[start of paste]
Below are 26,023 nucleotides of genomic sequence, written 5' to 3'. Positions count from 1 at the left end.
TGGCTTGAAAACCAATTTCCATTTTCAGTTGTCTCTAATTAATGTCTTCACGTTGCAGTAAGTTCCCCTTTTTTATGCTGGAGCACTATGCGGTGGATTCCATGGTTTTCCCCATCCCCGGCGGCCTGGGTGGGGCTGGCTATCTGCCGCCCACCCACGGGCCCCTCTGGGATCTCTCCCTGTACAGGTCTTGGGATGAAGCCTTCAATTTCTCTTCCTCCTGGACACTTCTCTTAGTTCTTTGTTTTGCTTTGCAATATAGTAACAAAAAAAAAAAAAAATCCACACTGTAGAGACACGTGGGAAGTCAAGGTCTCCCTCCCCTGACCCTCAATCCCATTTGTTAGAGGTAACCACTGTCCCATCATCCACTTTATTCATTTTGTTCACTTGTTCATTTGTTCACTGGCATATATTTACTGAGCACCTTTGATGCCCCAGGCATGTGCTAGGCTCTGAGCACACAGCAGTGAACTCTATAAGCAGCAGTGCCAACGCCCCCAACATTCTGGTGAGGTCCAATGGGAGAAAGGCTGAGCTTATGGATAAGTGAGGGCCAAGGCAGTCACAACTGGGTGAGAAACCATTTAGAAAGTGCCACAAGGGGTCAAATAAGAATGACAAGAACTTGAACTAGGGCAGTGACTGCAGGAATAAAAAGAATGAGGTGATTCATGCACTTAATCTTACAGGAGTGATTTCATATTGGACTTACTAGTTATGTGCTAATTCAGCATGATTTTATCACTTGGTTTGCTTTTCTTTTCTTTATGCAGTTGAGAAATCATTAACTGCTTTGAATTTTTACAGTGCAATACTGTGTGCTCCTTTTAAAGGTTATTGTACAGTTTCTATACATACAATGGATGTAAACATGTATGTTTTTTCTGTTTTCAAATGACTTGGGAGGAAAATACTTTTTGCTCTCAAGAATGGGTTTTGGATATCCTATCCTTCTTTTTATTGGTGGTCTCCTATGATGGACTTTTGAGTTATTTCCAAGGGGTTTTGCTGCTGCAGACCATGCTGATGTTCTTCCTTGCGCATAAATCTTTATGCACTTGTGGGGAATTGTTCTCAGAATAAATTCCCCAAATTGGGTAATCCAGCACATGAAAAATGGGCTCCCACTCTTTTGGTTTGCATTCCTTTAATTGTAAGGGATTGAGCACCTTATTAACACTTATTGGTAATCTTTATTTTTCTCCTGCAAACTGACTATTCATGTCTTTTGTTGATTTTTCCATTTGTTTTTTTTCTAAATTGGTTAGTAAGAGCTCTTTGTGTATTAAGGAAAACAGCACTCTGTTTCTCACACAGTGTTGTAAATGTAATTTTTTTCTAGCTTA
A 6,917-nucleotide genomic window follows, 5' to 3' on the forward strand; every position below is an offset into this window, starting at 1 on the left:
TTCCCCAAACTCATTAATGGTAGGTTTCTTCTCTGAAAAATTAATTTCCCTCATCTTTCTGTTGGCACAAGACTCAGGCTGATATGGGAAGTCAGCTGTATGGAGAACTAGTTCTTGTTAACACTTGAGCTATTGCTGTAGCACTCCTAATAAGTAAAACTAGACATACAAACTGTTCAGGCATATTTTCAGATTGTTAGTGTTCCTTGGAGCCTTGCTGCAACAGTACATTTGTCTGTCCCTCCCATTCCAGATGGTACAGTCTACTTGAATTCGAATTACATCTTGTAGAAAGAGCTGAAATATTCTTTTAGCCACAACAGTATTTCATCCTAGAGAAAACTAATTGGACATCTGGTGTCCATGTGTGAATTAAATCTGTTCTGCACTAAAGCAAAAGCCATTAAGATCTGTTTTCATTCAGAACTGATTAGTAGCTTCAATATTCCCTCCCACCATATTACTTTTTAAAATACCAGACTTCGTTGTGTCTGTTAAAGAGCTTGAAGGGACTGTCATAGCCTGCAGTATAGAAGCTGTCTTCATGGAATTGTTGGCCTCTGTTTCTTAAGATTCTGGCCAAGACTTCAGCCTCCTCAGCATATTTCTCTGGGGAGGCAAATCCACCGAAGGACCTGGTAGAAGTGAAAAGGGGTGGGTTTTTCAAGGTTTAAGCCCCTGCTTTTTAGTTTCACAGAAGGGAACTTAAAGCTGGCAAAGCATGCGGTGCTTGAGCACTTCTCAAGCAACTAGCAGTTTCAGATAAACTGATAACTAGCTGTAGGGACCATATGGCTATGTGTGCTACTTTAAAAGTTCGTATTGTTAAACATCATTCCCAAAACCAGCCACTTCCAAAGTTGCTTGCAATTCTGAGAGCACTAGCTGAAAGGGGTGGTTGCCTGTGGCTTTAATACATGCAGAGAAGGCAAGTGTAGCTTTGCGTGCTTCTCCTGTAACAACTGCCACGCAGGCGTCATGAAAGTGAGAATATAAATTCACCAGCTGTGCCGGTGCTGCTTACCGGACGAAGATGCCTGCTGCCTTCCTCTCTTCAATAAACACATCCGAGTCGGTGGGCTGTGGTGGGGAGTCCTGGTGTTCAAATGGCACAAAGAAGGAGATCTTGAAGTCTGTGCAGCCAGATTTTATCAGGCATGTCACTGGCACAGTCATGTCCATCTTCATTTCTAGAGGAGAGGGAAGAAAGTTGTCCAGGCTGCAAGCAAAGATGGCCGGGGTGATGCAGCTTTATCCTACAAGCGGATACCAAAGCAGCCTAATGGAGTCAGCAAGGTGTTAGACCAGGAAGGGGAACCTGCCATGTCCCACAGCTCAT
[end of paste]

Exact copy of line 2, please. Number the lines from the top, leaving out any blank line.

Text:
TGGCTTGAAAACCAATTTCCATTTTCAGTTGTCTCTAATTAATGTCTTCACGTTGCAGTAAGTTCCCCTTTTTTATGCTGGAGCACTATGCGGTGGATTCCATGGTTTTCCCCATCCCCGGCGGCCTGGGTGGGGCTGGCTATCTGCCGCCCACCCACGGGCCCCTCTGGGATCTCTCCCTGTACAGGTCTTGGGATGAAGCCTTCAATTTCTCTTCCTCCTGGACACTTCTCTTAGTTCTTTGTTTTGCTTTGCAATATAGTAACAAAAAAAAAAAAAAATCCACACTGTAGAGACACGTGGGAAGTCAAGGTCTCCCTCCCCTGACCCTCAATCCCATTTGTTAGAGGTAACCACTGTCCCATCATCCACTTTATTCATTTTGTTCACTTGTTCATTTGTTCACTGGCATATATTTACTGAGCACCTTTGATGCCCCAGGCATGTGCTAGGCTCTGAGCACACAGCAGTGAACTCTATAAGCAGCAGTGCCAACGCCCCCAACATTCTGGTGAGGTCCAATGGGAGAAAGGCTGAGCTTATGGATAAGTGAGGGCCAAGGCAGTCACAACTGGGTGAGAAACCATTTAGAAAGTGCCACAAGGGGTCAAATAAGAATGACAAGAACTTGAACTAGGGCAGTGACTGCAGGAATAAAAAGAATGAGGTGATTCATGCACTTAATCTTACAGGAGTGATTTCATATTGGACTTACTAGTTATGTGCTAATTCAGCATGATTTTATCACTTGGTTTGCTTTTCTTTTCTTTATGCAGTTGAGAAATCATTAACTGCTTTGAATTTTTACAGTGCAATACTGTGTGCTCCTTTTAAAGGTTATTGTACAGTTTCTATACATACAATGGATGTAAACATGTATGTTTTTTCTGTTTTCAAATGACTTGGGAGGAAAATACTTTTTGCTCTCAAGAATGGGTTTTGGATATCCTATCCTTCTTTTTATTGGTGGTCTCCTATGATGGACTTTTGAGTTATTTCCAAGGGGTTTTGCTGCTGCAGACCATGCTGATGTTCTTCCTTGCGCATAAATCTTTATGCACTTGTGGGGAATTGTTCTCAGAATAAATTCCCCAAATTGGGTAATCCAGCACATGAAAAATGGGCTCCCACTCTTTTGGTTTGCATTCCTTTAATTGTAAGGGATTGAGCACCTTATTAACACTTATTGGTAATCTTTATTTTTCTCCTGCAAACTGACTATTCATGTCTTTTGTTGATTTTTCCATTTGTTTTTTTTCTAAATTGGTTAGTAAGAGCTCTTTGTGTATTAAGGAAAACAGCACTCTGTTTCTCACACAGTGTTGTAAATGTAATTTTTTTCTAGCTTA